2/25/2012, Eric Olson and Chris Wilson of the Mexico Institute are currently driving the Texas-Mexico border, beginning in El Paso/Ciudad Juarez, ending in Brownsville/Matamoros, and blogging along the way.
Day five. Today, Eric and I spent the day in Big Bend National Park, an incredibly beautiful place with a great story that shows how collaboration and creativity can improve border security while connecting the United States and Mexico. We met with park Superintendent Bill Wellman, one of the driving forces behind the effort to reopen the Boquillas port of entry (POE).
Residents of Boquillas also crossed into the United States to purchase household goods and to seek medical treatment through the informal port. After the terrorist attacks of September 11, 2001, however, the crossing was shut down due to concerns that the unregulated crossing could be taken advantage of by transnational criminals. When that happened, this store lost approximately $200,000 in yearly sales. Boquillas was hurt even more, as most residents depended on the crossing for their livelihood.
With the leadership of Mexican Environment and Natural Resources Secretary Juan Rafael Elvira Quesada and US Secretary of the Interior Ken Salazar, an effort was launched to reopen the crossing. With the cooperation of DHS Secretary Napolitano, CBP, Superintendant Wellman, and other US and Mexican officials, a plan was agreed upon to build a remotely manned POE. Once construction is finished and the crossing opened (expected in April 2012), people entering the United States will present their documents at a kiosk electronically monitored by a CBP Office of Field Operations (OFO) officer in El Paso. Though OFO will not have staff at the POE, Border Patrol and Park Rangers will be in the area to stop any suspect border-crossers.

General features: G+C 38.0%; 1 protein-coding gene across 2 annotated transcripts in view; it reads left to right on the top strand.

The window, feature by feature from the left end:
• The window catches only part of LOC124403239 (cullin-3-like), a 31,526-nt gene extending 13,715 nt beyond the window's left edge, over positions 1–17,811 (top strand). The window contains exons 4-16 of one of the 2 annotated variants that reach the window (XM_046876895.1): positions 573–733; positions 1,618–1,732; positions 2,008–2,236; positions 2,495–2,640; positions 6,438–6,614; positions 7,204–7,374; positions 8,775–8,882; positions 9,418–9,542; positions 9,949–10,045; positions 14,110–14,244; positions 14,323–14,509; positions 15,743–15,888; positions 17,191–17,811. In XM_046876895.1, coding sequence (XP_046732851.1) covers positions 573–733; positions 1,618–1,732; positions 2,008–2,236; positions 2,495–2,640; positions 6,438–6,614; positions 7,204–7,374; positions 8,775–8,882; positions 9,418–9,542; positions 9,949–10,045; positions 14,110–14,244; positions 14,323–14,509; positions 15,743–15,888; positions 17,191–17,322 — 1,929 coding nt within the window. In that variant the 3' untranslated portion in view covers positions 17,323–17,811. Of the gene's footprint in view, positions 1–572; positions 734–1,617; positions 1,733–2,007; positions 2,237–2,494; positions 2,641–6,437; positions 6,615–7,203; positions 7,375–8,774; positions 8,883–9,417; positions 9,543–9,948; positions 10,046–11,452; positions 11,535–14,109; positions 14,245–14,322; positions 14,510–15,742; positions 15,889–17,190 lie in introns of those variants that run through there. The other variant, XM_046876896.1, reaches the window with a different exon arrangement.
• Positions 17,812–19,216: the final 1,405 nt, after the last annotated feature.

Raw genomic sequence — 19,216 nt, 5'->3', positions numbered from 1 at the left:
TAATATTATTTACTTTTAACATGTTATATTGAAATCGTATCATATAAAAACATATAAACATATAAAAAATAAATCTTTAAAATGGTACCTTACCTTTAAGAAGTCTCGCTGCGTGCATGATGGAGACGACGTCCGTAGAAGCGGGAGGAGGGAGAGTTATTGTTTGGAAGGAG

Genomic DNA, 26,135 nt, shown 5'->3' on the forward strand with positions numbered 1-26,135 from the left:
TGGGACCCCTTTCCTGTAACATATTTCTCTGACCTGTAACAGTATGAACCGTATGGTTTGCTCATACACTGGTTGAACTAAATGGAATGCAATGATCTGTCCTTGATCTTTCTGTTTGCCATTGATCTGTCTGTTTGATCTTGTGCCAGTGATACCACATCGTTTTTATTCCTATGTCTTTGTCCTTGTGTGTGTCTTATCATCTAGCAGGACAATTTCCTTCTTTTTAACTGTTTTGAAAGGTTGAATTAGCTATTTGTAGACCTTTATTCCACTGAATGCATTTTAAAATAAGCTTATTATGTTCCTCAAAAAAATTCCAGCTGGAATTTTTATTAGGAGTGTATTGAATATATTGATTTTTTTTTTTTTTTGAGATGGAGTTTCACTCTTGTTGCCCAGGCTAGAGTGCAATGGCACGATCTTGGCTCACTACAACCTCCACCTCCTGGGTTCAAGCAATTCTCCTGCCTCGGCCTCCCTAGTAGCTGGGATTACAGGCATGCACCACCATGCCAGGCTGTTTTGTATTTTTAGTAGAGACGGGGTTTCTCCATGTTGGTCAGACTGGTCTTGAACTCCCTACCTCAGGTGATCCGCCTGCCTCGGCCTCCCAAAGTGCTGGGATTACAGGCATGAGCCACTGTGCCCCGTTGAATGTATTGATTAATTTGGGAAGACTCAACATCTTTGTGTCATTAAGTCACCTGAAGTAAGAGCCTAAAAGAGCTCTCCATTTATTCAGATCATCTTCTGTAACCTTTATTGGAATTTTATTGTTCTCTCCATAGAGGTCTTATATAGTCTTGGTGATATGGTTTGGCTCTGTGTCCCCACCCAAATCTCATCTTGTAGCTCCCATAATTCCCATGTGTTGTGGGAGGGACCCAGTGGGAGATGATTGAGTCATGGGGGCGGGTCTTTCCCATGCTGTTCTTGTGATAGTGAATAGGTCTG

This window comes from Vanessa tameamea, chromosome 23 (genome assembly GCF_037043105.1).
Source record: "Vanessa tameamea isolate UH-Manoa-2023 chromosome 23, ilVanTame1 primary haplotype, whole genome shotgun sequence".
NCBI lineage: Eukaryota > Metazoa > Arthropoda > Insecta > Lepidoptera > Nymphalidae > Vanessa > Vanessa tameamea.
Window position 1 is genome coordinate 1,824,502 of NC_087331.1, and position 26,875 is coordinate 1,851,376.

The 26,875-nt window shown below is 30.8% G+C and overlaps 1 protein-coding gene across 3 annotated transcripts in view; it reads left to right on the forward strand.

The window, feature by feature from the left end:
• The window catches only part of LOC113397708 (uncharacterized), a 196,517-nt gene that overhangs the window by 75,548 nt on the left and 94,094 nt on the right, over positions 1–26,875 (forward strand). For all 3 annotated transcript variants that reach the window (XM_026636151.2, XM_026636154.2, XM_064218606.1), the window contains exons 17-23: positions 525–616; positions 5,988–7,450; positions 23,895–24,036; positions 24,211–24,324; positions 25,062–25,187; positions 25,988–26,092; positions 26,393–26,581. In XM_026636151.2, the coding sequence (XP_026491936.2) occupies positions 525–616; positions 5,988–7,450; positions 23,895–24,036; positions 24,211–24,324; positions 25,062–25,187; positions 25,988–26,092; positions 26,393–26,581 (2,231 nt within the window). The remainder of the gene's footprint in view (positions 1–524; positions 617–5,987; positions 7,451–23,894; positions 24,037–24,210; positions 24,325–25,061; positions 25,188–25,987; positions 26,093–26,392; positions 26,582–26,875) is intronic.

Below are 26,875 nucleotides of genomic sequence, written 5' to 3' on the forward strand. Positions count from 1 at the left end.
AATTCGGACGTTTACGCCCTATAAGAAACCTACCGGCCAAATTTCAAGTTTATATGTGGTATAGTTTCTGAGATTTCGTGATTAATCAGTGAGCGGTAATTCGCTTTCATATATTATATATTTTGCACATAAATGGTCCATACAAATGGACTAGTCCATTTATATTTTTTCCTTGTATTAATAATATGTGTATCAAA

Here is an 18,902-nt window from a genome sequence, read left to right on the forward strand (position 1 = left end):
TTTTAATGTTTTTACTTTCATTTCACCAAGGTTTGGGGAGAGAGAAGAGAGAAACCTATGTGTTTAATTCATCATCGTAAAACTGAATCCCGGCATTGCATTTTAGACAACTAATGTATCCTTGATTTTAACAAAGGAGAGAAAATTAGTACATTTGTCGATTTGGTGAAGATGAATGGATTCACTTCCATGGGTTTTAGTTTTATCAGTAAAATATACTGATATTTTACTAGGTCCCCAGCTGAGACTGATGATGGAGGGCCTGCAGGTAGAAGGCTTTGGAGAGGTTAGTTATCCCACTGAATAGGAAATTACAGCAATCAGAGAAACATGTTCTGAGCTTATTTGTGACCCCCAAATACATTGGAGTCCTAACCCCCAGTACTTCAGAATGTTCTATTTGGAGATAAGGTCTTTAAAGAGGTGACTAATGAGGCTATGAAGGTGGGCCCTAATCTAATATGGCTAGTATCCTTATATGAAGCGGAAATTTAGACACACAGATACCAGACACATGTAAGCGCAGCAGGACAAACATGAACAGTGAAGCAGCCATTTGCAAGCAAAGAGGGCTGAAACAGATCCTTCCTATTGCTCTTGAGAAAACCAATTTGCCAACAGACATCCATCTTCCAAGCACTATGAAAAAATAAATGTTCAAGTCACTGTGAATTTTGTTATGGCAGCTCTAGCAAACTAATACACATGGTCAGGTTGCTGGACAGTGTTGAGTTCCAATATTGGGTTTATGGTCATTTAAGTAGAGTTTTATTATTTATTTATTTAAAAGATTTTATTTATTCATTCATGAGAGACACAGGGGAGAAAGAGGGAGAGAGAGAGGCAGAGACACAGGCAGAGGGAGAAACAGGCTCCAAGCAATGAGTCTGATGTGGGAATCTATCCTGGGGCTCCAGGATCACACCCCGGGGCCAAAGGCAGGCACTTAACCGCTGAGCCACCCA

This will re-link the community of Boquillas to Big Bend National Park and is expected to bring economic and security benefits.The crossing was a major park attraction, and more visitors will likely vacation in the area when it opens. Tourists will again be able to visit Boquillas, reactivating its local economy. Boquillas residents, in turn, will purchase goods and services at the park store and other regional businesses. Providing these economic opportunities also lessens appeal of illicit commerce, and giving Mexican citizens US visas creates an incentive for them to comply with US law (or lose the visa).
The new Boquillas crossing is a model for binational and interagency collaboration.